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Party funding: buoyant, broken or bust?

The funding of political parties in the UK has been a source of controversy for decades, and during the 2010 Parliament the issue continued to defy resolution. Press allegations of improper behaviour, a rising dependence on large donations from fewer sources, declining party membership and a widespread public concern about the influence of big money in politics, all provide an impetus for change. But achieving cross-party agreement on reform of party funding could continue to be challenging in this Parliament.

How is party funding regulated?

Until the passage of the Political Parties, Elections and Referendums Act 2000, party funding in the UK was largely unregulated.

The Act, which created the Electoral Commission, remains the principal legal framework governing party funding. It introduced a ban on donations from those not on the UK electoral roll; set limits on the amount that could be spent on parliamentary election campaigns; and required all donations above £500 to be declared, and all those above £7,500 to be entered onto a public register.

Loans to parties became regulated from 2006 onwards.

Chart: Donations received by political parties

The value of donations received by political parties is driven by the electoral cycle: total annual value of donations received, selected political parties, 2001–14, £ million.

Chart showing funding for the Labour party, Conservatives, Liberal Democrats, UKIP and Green Party from 2001 to 2014 in £ millions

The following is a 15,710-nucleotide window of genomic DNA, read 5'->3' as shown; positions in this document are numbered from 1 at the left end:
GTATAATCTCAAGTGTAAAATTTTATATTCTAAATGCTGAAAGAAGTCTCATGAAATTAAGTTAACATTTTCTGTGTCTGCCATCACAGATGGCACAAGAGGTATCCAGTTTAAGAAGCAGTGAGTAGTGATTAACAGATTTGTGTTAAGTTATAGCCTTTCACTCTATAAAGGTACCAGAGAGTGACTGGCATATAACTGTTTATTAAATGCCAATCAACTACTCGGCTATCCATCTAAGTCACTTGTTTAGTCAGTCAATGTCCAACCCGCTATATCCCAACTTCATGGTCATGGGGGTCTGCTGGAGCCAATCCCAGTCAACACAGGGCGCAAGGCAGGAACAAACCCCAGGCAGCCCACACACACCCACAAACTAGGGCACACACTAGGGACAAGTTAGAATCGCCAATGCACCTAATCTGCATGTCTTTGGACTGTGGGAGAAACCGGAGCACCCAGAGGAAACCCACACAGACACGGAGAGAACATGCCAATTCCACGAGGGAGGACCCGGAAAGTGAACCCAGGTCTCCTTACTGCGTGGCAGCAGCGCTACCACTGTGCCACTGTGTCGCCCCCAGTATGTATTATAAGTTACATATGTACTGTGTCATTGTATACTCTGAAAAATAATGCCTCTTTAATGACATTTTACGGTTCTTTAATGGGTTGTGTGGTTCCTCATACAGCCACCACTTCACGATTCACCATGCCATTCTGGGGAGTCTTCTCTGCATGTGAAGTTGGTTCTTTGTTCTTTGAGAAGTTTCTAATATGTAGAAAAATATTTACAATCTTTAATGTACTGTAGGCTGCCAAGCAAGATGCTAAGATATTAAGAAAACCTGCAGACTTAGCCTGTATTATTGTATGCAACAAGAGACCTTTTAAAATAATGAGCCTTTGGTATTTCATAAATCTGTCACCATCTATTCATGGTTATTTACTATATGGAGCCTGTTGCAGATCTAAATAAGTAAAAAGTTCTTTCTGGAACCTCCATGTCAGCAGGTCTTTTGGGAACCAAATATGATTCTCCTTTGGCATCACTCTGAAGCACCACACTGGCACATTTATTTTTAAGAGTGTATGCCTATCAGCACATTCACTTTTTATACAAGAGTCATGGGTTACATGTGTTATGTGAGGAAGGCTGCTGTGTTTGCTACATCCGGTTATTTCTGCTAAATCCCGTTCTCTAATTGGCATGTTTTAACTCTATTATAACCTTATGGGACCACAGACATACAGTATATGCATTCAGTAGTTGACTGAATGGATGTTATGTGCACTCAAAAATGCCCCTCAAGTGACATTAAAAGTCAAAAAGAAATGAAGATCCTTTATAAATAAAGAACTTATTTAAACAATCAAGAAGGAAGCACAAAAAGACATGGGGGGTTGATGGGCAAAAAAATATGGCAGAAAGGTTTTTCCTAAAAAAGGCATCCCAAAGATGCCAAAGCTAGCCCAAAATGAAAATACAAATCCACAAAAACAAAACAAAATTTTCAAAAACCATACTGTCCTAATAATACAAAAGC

Influence and integrity

The public therefore know, to an extent, where parties' money comes from, and how dependent they are on large donations from individuals and organisations.

However, transparency as to the identity of large donors has not dispelled widespread suspicion that money can buy influence. In a poll conducted for an inquiry into party finance by the Committee on Standards in Public Life, 81% of the public thought that donations over £100,000 were given in either in the hope of receiving special favours in return, or to gain access to those taking decisions.

Nor, according to the Committee's report, published in 2011, were the public's concerns necessarily ill-founded: it argued that the current arrangements "lack integrity, in that if not corrupt they are plainly corruptible".

Efforts to reform

The previous Government committed to "pursue a detailed agreement on limiting donations and reforming party funding in order to remove big money from politics". This led to an inquiry and the 2011 report from the Committee on Standards in Public Life.

The report recommended a cap on individual donations (including those from trades unions whose members had not specifically opted in to paying an affiliation fee) of £10,000 per year; reductions in campaign expenditure limits; but a £23 million per year increase in the public subsidy to parties during a Parliament, based partly on the votes they received at a General Election.

Unsurprisingly, an increase in public funding was immediately rejected by the Government at a time of budget cuts. In 2013 the Deputy Prime Minister told the House that, despite seven meetings between the three largest parties, an agreement on party funding would not be possible in that Parliament.

Some change has happened since; the regulation of third-party campaigners (people and organisations who are not standing for election, but try to influence voters' choice) was changed in 2014, while Labour decided to require trade union members to opt in to paying affiliation fees to the party.

But the main parties all acknowledge in their 2015 manifestos that the party funding system remains in need of reform.

Party Lines

  • Conservatives: will seek agreement on a comprehensive package of party funding reform
  • Greens: introduce a system of state funding
  • Labour: committed to reform party funding and would cap donations
  • Liberal Democrats: wide reforms to party funding and would cap donation at £10,000 per person per year

Current Briefing Papers

The Key Issues articles were published in May 2015. However, the Commons Library producesnew briefings as topics evolve.

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